Children living with one parent are more likely to live in a family with a low– or poverty-level income than children living with two parents. In 2014, 63% of children living with one parent lived in a family with income below twice the federal poverty thresholds, compared to 32% of children living with two parents. There were 52,683 children with low-incomes living with one parent and 54,044 children living with two parents in Travis County in 2014.

Definition: Percent of individuals under the age of 18 living below 200% of the federal poverty threshold. Federal Poverty Thresholds, as calculated by the U.S. Census Bureau can be accessed here.

Data Source: American Community Survey, 1 Year Estimates

Data Considerations: The American Community Survey samples 3% of the Nation’s population. Due to small sample sizes, margins of error are increased and hard to reach populations may not be accurately represented in the data.

» Map: Percent Low-Income by Census Tract

 

This map shows where low-income populations are concentrated across the five-county region. Travis County's low-income populations are strongly concentrated in the east side of the county, particularly around U.S. 183 and into southeastern Travis County. Areas with high low-income populations stretch east into Bastrop and Caldwell Counties, south into Hays County, and northward into eastern and central Williamson County. Low-income rates in areas surrounding the University of Texas and Texas State University are skewed due to large student populations with limited personal income.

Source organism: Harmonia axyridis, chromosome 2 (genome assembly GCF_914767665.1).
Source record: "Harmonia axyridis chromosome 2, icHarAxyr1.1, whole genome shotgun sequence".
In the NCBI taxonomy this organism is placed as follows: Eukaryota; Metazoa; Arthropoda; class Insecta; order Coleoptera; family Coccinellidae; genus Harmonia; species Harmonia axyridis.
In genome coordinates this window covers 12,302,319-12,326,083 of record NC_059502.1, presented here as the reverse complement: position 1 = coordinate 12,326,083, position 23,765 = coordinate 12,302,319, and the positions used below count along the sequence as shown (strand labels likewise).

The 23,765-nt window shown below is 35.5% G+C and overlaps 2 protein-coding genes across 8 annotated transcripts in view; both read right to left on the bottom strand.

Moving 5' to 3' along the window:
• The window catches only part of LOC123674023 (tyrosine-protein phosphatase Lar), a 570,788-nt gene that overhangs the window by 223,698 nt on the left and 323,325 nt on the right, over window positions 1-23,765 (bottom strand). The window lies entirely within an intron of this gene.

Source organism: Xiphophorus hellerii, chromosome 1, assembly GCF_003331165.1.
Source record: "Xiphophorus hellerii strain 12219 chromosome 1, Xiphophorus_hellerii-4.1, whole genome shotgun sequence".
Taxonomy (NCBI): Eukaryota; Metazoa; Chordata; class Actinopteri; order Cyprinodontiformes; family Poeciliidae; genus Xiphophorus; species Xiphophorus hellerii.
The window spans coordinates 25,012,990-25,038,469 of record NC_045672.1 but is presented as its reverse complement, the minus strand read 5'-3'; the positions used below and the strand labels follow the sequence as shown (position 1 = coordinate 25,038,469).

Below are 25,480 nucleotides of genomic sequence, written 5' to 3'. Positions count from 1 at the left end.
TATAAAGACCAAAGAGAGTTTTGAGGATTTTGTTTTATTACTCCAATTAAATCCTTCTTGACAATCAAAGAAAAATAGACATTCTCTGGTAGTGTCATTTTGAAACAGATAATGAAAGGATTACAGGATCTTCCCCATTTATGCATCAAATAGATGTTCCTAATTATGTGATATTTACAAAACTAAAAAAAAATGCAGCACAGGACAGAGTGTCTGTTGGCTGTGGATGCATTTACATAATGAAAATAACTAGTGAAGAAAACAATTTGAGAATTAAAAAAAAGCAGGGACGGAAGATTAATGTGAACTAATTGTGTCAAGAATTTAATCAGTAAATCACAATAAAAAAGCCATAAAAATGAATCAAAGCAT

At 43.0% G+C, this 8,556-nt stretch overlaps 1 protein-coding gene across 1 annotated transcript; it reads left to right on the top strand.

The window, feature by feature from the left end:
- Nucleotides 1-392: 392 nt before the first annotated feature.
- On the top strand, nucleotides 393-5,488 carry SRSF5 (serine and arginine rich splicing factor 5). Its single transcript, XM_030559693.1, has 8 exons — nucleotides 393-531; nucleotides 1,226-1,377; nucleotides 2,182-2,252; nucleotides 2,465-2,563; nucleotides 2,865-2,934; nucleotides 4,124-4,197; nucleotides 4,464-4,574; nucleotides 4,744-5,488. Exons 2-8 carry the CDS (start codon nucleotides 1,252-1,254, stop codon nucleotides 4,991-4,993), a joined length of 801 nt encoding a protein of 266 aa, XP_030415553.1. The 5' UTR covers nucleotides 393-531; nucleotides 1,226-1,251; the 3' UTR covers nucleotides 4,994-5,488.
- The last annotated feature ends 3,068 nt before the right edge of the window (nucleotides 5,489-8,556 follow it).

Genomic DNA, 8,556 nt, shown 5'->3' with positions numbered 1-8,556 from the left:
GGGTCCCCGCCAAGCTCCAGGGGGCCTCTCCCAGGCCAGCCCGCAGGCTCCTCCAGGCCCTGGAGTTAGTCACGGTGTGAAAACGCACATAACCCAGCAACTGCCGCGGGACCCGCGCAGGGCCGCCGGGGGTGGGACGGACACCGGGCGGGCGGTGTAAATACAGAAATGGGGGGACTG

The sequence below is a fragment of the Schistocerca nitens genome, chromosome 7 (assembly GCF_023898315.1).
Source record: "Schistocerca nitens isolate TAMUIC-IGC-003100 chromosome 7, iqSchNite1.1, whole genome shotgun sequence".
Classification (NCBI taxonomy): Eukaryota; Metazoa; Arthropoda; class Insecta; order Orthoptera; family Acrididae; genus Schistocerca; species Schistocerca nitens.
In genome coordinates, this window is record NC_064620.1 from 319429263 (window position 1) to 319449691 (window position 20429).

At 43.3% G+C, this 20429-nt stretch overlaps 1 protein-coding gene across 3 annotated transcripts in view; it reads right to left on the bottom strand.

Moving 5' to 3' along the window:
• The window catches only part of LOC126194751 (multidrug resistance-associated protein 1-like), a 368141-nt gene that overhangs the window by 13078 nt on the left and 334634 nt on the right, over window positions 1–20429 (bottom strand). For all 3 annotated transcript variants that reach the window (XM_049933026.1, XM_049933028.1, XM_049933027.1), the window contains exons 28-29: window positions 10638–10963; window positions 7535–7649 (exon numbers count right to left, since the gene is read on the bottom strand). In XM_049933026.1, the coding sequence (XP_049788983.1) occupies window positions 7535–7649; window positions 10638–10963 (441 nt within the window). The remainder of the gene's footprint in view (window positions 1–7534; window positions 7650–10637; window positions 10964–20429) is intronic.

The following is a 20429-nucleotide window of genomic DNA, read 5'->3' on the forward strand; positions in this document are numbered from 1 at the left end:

Definition: Percent of individuals living below 200% of the federal poverty level. Federal Poverty Thresholds can be accessed here.

Data Source: American Community Survey, 5-Year Data (2010-2014)

Data Considerations: The American Community Survey samples 3% of the Nation’s population. Due to small sample sizes, margins of error are increased and hard to reach populations may not be accurately represented in the data.

vulnerable populations

The Urban Institute defines people as low-income when they earn less than 200% of the federal poverty thresholds. Poverty thresholds vary by family size, number of children, and, for one-and two-person family units, age of the householder. More information on how the Census Bureau determines poverty status can be found here. In 2014, this was equivalent to $47,700 for a family of four (two parents and two children) or $39,580 for a family of three (one parent and two children). Poverty status refers to people whose incomes follow below 100% of the federal poverty thresholds. In 2014, this was equivalent to $23,850 for a family of four (two parents and two children) or $19,790 for a family of three (one parent and two children). A comprehensive analysis of poverty data by Travis County’s Research and Planning Department found that the following populations are more likely to live in poverty: